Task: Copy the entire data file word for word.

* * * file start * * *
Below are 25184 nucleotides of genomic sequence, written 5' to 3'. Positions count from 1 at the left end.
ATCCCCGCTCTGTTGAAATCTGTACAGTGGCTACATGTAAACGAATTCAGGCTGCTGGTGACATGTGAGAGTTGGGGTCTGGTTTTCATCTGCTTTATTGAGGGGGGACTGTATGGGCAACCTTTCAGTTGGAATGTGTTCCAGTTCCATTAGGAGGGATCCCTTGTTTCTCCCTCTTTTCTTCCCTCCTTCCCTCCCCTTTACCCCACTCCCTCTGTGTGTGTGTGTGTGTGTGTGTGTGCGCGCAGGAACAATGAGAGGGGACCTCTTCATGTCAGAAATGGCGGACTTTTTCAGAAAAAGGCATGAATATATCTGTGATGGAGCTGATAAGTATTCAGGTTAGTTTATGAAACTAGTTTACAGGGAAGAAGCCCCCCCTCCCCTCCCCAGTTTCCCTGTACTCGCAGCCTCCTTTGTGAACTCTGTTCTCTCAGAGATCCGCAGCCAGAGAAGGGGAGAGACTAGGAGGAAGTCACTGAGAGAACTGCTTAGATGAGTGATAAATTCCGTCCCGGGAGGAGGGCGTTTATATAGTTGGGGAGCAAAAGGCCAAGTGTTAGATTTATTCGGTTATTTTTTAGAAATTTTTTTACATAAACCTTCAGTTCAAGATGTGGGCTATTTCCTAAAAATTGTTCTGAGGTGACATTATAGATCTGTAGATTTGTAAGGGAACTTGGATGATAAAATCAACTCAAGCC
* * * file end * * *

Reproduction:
Below are 25184 nucleotides of genomic sequence, written 5' to 3'. Positions count from 1 at the left end.
ATCCCCGCTCTGTTGAAATCTGTACAGTGGCTACATGTAAACGAATTCAGGCTGCTGGTGACATGTGAGAGTTGGGGTCTGGTTTTCATCTGCTTTATTGAGGGGGGACTGTATGGGCAACCTTTCAGTTGGAATGTGTTCCAGTTCCATTAGGAGGGATCCCTTGTTTCTCCCTCTTTTCTTCCCTCCTTCCCTCCCCTTTACCCCACTCCCTCTGTGTGTGTGTGTGTGTGTGTGTGTGCGCGCAGGAACAATGAGAGGGGACCTCTTCATGTCAGAAATGGCGGACTTTTTCAGAAAAAGGCATGAATATATCTGTGATGGAGCTGATAAGTATTCAGGTTAGTTTATGAAACTAGTTTACAGGGAAGAAGCCCCCCCTCCCCTCCCCAGTTTCCCTGTACTCGCAGCCTCCTTTGTGAACTCTGTTCTCTCAGAGATCCGCAGCCAGAGAAGGGGAGAGACTAGGAGGAAGTCACTGAGAGAACTGCTTAGATGAGTGATAAATTCCGTCCCGGGAGGAGGGCGTTTATATAGTTGGGGAGCAAAAGGCCAAGTGTTAGATTTATTCGGTTATTTTTTAGAAATTTTTTTACATAAACCTTCAGTTCAAGATGTGGGCTATTTCCTAAAAATTGTTCTGAGGTGACATTATAGATCTGTAGATTTGTAAGGGAACTTGGATGATAAAATCAACTCAAGCC